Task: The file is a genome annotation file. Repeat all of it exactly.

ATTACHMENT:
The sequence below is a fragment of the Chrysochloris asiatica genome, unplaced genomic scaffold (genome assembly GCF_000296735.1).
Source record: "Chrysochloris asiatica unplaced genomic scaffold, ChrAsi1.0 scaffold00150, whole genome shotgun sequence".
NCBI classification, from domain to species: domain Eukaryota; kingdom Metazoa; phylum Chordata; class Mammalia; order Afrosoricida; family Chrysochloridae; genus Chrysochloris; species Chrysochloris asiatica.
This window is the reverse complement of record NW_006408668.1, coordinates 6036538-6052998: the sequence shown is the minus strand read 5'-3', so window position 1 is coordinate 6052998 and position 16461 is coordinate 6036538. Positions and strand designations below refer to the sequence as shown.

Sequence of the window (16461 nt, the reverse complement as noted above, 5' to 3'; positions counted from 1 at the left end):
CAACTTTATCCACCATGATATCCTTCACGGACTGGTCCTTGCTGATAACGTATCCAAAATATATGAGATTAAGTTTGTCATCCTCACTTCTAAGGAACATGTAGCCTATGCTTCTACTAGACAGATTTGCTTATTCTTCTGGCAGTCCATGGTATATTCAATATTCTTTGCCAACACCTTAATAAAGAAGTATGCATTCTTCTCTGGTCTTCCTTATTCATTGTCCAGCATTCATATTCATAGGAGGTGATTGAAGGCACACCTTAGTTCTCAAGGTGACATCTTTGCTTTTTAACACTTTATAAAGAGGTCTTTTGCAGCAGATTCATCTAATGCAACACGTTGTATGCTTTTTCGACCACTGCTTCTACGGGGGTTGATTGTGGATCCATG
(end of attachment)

The sequence below is a fragment of the Chrysochloris asiatica genome, unplaced genomic scaffold (genome assembly GCF_000296735.1).
Source record: "Chrysochloris asiatica unplaced genomic scaffold, ChrAsi1.0 scaffold00150, whole genome shotgun sequence".
NCBI classification, from domain to species: domain Eukaryota; kingdom Metazoa; phylum Chordata; class Mammalia; order Afrosoricida; family Chrysochloridae; genus Chrysochloris; species Chrysochloris asiatica.
This window is the reverse complement of record NW_006408668.1, coordinates 6036538-6052998: the sequence shown is the minus strand read 5'-3', so window position 1 is coordinate 6052998 and position 16461 is coordinate 6036538. Positions and strand designations below refer to the sequence as shown.

Sequence of the window (16461 nt, the reverse complement as noted above, 5' to 3'; positions counted from 1 at the left end):
CAACTTTATCCACCATGATATCCTTCACGGACTGGTCCTTGCTGATAACGTATCCAAAATATATGAGATTAAGTTTGTCATCCTCACTTCTAAGGAACATGTAGCCTATGCTTCTACTAGACAGATTTGCTTATTCTTCTGGCAGTCCATGGTATATTCAATATTCTTTGCCAACACCTTAATAAAGAAGTATGCATTCTTCTCTGGTCTTCCTTATTCATTGTCCAGCATTCATATTCATAGGAGGTGATTGAAGGCACACCTTAGTTCTCAAGGTGACATCTTTGCTTTTTAACACTTTATAAAGAGGTCTTTTGCAGCAGATTCATCTAATGCAACACGTTGTATGCTTTTTCGACCACTGCTTCTACGGGGGTTGATTGTGGATCCATG